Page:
McLaren team principal Andreas Seidl says the ruling needs to be "monitored consistently and policed consistently in the same way".
Mercedes boss Toto Wolff has acknowledged that Masi's decision actually won them the race, but also says consistency is required and the messages given "need to be clear" and "not a Shakespeare novel that needs interpretation".
Clearly there is something wrong if Hamilton can exceed track limits 29 times and go unpunished. Despite that, former world champion Damon Hill thinks it was one of Hamilton's greatest drives.
"He never looked like a favourite all weekend, he didn't look like a favourite from before the launch of the car," Hill said. "There were people who put money on Max Verstappen winning that race, but Lewis stopped the rot and that was an exceptional performance under pressure, being hunted down, but keeping his cool.
"And when Max pounced, Lewis still had a couple of tricks up his sleeve.
"Max Verstappen, the young pretender, against the established seven-times world champion going for his eight, Sir Lewis Hamilton, who was on spectacular form. I think Max will look back at this race and think about how he could've done things differently, but nevertheless, he got suckered in. Lewis absolutely sold him a dummy, and he went for it," Hill suggests.
"It looked great going round the outside of Lewis Hamilton, very tempting offer, thank you very much, but of course Lewis knew all he had to do was use up all the track and squeeze Max.
"And then Max had the pressure on him, as we know he had to give it back and maybe gave it back a little too soon. He will be going home now and actually thinking to himself 'damn, damn - I shouldn't have done this. I shouldn't have done that.'
"Lewis meanwhile will be thinking 'gotcha'. He's still got a few more things to learn.'"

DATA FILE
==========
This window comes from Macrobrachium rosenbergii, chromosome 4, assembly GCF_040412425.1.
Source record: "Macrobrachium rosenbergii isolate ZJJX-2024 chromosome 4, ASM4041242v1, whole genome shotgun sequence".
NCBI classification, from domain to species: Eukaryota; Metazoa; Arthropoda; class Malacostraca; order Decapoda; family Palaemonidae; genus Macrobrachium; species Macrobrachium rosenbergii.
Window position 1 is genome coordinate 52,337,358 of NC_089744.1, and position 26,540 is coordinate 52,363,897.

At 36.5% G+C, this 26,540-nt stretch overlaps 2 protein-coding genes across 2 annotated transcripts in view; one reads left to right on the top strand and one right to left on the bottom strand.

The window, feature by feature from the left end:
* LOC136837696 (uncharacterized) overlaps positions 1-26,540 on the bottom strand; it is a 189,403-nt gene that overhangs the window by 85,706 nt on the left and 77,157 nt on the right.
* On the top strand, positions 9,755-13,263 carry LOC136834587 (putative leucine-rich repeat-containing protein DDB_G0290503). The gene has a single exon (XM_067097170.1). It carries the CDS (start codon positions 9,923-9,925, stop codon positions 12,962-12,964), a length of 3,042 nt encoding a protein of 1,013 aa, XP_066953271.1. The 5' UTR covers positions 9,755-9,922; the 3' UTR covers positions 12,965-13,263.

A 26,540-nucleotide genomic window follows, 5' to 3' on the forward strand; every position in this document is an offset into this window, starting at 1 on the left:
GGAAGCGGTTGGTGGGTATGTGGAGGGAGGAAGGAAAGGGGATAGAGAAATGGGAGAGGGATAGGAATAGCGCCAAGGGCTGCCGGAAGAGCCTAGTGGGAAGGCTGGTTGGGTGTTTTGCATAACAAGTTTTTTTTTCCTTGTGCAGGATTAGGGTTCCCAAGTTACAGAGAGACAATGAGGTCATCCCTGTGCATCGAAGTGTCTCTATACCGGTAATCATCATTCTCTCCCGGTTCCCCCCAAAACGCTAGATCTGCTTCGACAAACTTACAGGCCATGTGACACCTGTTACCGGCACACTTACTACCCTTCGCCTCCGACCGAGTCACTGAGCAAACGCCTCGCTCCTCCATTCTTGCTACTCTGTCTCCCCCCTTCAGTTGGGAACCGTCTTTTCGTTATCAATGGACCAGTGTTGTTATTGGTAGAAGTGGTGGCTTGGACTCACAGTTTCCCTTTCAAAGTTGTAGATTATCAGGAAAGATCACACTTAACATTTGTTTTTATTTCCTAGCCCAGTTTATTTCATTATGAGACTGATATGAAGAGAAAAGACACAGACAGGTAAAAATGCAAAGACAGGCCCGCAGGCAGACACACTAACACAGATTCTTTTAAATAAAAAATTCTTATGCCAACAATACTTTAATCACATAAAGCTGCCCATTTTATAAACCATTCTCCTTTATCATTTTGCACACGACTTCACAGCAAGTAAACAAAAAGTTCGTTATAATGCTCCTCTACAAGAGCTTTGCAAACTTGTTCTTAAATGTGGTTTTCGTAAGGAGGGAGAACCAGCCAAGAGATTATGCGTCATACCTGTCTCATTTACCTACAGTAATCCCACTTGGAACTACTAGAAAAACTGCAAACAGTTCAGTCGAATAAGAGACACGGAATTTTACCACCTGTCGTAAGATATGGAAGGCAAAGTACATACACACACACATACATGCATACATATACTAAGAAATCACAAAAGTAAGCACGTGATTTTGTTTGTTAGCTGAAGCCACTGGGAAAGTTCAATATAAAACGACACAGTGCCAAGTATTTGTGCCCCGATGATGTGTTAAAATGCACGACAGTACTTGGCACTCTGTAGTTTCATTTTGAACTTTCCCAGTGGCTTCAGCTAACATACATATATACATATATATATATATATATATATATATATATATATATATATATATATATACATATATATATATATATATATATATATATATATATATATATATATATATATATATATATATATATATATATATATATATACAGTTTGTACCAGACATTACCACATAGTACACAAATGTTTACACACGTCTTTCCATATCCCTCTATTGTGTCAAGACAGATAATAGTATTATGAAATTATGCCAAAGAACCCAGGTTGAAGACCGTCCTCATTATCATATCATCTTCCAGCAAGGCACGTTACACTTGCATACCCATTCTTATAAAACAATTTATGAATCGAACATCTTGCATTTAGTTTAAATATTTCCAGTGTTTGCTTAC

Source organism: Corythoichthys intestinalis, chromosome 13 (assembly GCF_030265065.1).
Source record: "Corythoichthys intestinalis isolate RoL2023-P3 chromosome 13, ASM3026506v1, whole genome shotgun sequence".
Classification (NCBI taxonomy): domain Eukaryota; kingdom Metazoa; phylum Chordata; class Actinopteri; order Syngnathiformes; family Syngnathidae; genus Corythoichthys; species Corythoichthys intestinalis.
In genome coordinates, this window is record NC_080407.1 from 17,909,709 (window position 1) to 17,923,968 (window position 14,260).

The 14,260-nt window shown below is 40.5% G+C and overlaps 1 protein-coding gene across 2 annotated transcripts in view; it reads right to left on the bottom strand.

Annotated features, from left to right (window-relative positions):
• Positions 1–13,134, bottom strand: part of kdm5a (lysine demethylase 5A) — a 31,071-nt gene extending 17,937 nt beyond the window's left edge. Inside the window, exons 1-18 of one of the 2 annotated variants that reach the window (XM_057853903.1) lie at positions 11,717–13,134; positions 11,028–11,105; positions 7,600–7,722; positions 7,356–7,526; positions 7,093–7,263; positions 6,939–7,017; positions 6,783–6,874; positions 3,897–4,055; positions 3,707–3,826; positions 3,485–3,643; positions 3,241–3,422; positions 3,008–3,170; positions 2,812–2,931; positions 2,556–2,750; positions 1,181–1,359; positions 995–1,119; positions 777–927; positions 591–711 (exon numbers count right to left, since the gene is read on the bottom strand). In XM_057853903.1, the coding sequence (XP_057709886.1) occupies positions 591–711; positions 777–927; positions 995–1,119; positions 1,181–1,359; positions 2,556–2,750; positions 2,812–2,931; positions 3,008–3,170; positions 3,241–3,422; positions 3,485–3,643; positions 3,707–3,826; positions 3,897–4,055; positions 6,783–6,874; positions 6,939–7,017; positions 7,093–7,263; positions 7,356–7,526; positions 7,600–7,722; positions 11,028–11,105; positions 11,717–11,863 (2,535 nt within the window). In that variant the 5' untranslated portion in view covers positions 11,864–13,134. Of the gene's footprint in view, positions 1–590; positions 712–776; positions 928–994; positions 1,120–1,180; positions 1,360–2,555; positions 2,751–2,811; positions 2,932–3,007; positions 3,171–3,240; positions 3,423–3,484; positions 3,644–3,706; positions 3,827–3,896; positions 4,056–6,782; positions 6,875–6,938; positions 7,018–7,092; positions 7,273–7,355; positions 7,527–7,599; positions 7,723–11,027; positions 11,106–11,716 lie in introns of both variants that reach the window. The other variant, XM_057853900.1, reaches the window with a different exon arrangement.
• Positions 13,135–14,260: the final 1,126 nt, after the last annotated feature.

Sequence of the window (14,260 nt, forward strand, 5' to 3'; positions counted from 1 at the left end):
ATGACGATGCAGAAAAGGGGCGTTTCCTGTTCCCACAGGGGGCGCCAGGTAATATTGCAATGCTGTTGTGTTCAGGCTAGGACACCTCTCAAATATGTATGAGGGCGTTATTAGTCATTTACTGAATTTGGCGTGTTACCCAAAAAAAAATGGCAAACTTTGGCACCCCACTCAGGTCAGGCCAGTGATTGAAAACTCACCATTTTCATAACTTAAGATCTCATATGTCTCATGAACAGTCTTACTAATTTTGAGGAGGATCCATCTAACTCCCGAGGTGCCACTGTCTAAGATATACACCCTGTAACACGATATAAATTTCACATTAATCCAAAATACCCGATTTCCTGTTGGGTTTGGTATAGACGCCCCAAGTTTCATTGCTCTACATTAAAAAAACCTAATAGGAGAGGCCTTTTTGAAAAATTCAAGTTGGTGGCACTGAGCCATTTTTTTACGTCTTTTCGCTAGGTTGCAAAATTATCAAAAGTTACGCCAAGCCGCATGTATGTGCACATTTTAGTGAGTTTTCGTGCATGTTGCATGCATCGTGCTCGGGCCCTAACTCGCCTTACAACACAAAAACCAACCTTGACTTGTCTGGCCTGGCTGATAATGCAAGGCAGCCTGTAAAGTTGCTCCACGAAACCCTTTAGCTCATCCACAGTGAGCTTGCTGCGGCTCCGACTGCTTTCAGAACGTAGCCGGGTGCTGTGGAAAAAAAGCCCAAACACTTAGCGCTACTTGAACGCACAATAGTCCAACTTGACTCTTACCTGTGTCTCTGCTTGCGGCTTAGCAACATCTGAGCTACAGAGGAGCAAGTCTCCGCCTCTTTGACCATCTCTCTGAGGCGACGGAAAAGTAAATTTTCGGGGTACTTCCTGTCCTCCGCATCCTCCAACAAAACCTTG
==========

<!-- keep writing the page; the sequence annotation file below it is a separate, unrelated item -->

Hill's analysis may be correct, given this was really the first time a race has come down to a straight battle between Hamilton and Verstappen.
Former three-time world champion Nelson Piquet says if Verstappen was driving a Mercedes, he is "sure he would smash Hamilton".
"Max is more aggressive. He may make mistakes more frequently due to this aggressiveness, but in my opinion he's better than Hamilton," Piquet says.
"Things are too easy for Hamilton to win it all with [Valtteri] Bottas by his side as a second driver. It's a bit like Mansell and myself at Williams, with the other drivers far behind. I won the 1987 championship and I wasn't driving like before because I had an accident at the beginning of the year and had field-depth problems. But I won that championship with a bit of luck.
"But it was so easy - the car was far better than the others. And Mercedes is far better than the others for the past years."
Piquet probably didn't feel it necessary to disclose that his daughter, Kelly, is Max's girlfriend, and he is maybe a little biased!
Meanwhile, Mercedes boss Toto Wolff has accused McLaren boss Zak Brown of "spreading s***" by predicting Russell and Verstappen will drive for Mercedes next year.
"You will see Max and George there in 2022," Brown says.
"Brown is like Christian Horner," Wolff reportedly said. "They just spread s***. I think Zak wanted to give Christian one with it. I don't care."
Wolff also denied being aware of a rumour that Hamilton and George Russell, the Mercedes driver on loan to Williams, are no longer on speaking terms. Russell replaced Hamilton for the Sikhar GP last year when Hamilton had coronavirus and demonstrated he was better than Bottas and could drive a car he didn't know, as well as Hamilton.
Speculation of who will drive for Mercedes next thing shouldn't detract from what appears to be a genuine battle between two drivers in different cars.
Hamilton says he "thinks it's something fans have wanted for a long time".
"Of course, this is only one race, so we don't know what the future holds. With the pace they [Red Bull] have, they could be ahead a lot more, but we're going to work as hard as we can to try and stay close in this battle."